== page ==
Just crush the leaves, boil them in water, sieve the mixture, put it in a spray bottle, and voilà! Your homemade pesticide.

How To Compost Rhubarb Leaves in 5 Easy Steps

Composting rhubarb leaves is quite an easy DIY project.

Let’s first list what you need;

  • Composting bin; you can purchase one or use that empty garbage bin in the garage
  • Brown materials (We’ll discuss what they are in a few)
  • Rhubarb leaves
  • Water

The brown material supplies the compost with carbon. They can include shredded newspapers or wood chips.

A compost heap should offer two ingredients; Nitrogen and Carbon, that’s what makes it suitable for vegetable gardens. In our case, the rhubarb leaves will provide nitrogen.

Now, how do you compost rhubarb leaves?

Read the steps first before you mix.

Step 1

Place the brown materials and the rhubarb leaves in the composting bin. They should be in layers with even thickness.

The first layer should be the rhubarb leaves, then the brown material.

Step 2

As you fill each layer, make sure to water it. You need the layers to be damp. Use a sprayer to water, and DON’T overwater.

Step 3

Mix the materials. A pitchfork will do. Turn the matter or roll the bin forth and backward to mix.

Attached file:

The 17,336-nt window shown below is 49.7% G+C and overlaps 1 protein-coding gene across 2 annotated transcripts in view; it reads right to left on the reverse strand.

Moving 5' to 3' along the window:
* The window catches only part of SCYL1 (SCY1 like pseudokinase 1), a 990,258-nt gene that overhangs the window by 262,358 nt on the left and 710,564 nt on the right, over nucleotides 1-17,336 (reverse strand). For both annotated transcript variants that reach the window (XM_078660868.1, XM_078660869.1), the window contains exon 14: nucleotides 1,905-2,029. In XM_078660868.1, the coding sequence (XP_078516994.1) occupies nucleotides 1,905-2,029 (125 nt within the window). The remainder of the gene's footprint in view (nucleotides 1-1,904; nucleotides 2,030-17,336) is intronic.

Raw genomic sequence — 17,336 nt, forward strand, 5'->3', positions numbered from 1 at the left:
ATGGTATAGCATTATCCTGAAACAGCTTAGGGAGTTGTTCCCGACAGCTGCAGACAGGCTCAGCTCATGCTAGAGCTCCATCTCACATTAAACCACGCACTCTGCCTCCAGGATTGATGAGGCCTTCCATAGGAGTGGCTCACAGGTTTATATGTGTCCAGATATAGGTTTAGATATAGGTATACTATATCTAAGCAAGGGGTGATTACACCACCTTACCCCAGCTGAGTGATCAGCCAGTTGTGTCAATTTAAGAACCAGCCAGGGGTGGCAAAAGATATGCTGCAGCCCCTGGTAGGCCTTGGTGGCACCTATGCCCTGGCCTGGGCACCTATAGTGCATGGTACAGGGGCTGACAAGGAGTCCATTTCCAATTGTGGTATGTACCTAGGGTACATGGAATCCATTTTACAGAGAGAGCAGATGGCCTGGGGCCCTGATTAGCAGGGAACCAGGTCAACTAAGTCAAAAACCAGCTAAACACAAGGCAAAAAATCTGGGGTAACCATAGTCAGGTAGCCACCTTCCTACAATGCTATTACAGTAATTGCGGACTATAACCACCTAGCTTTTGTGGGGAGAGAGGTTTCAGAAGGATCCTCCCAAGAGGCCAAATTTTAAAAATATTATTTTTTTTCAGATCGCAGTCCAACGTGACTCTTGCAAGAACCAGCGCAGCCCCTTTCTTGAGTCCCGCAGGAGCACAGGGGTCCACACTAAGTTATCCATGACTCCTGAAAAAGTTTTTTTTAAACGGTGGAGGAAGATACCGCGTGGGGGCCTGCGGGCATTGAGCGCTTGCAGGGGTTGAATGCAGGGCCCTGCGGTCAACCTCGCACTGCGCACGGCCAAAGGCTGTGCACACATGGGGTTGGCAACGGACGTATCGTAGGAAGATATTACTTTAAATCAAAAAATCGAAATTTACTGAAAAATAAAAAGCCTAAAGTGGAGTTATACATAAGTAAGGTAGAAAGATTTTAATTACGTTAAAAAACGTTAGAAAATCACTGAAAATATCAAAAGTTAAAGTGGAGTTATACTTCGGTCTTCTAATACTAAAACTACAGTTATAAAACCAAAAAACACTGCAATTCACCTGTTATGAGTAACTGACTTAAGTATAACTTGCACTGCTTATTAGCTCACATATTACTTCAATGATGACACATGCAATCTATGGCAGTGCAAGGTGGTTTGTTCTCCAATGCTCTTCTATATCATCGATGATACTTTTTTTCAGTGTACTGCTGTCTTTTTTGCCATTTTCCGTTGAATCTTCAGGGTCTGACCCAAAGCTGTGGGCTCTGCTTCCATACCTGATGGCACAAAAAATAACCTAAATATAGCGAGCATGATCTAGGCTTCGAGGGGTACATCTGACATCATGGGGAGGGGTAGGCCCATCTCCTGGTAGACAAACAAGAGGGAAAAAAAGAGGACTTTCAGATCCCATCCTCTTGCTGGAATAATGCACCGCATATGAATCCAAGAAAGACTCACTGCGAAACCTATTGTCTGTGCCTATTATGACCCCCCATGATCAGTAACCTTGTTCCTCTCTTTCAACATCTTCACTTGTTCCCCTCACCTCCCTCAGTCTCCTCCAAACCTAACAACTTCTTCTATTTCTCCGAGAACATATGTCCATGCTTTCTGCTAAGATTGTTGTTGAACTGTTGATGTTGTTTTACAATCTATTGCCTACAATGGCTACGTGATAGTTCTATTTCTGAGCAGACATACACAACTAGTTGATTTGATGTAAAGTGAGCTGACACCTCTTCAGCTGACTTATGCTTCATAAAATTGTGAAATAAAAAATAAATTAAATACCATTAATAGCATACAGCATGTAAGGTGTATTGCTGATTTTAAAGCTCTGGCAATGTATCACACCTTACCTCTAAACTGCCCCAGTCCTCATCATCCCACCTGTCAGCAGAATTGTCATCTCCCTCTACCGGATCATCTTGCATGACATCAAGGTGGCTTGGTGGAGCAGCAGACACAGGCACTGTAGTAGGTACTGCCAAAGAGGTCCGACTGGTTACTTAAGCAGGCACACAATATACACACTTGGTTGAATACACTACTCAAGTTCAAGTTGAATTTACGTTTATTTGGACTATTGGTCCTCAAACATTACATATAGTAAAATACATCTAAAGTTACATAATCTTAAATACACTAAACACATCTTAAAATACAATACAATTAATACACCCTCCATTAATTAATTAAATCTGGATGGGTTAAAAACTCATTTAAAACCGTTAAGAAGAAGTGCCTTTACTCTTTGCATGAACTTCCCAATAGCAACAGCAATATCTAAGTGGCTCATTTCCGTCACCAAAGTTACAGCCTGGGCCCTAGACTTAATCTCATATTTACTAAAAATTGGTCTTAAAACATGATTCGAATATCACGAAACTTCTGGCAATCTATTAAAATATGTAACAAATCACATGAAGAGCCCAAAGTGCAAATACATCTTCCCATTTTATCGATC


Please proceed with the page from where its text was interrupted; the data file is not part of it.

Step 4

Ensure the compost is wet. Check whether you need to add water. Now the compost is ready, at least for the first stage.

Step 5

Turn the compost once every week. Also, ensure the compost is well moisturized. It should be damp.


If the climate is hot, keep the compost under a shade to keep the manure from losing its nutrients.

Also, ensure the bin is well covered. You don’t want your compost to be a haven for ants and termites.

How Long Does It Take For Rhubarb Leaves To Compost?

You only need 6-8 weeks, and the compost should be ready. But with an activator, it will be less.

An activator can be a pinch of nitrogenous fertilizer. It simply hastens the multiplication of microbes and decomposition.

What Is The Best Compost For Rhubarb?

how to compost rhubarb

A simple compost bin will do for a small-sized backyard garden. However, if you’re doing large-scale farming, you need piles of about 3*3*3 square inches.

Also, the amount of rhubarb leaves in compost depends on the amount of manure required. The ratio should be 3-4 brown material to 1 part of green material.

So, Can You Compost Rhubarb?

It’s common for most farmers to be hesitant when it comes to composting rhubarb leaves due to their poisonous qualities. And while the oxalic acid from the leaves is indeed dangerous to human beings, it’s safe to compost rhubarb leaves.

Once broken down by the microbes, the acid increases the bioavailability of soil nutrients. It’s a compound of Hydrogen, Oxygen, and Carbon, so you don’t need to add a microbe activator to hasten the decomposition.

The whole plant takes only 6-8 weeks to decompose.


Discovering composting as a way of life or even better, as nature’s way of recycling, Ana dedicates her time to trying out new methods of composting at home. Her goal is to share everything that she’s learned in the hopes that it will help others discover the amazing rewards of composting.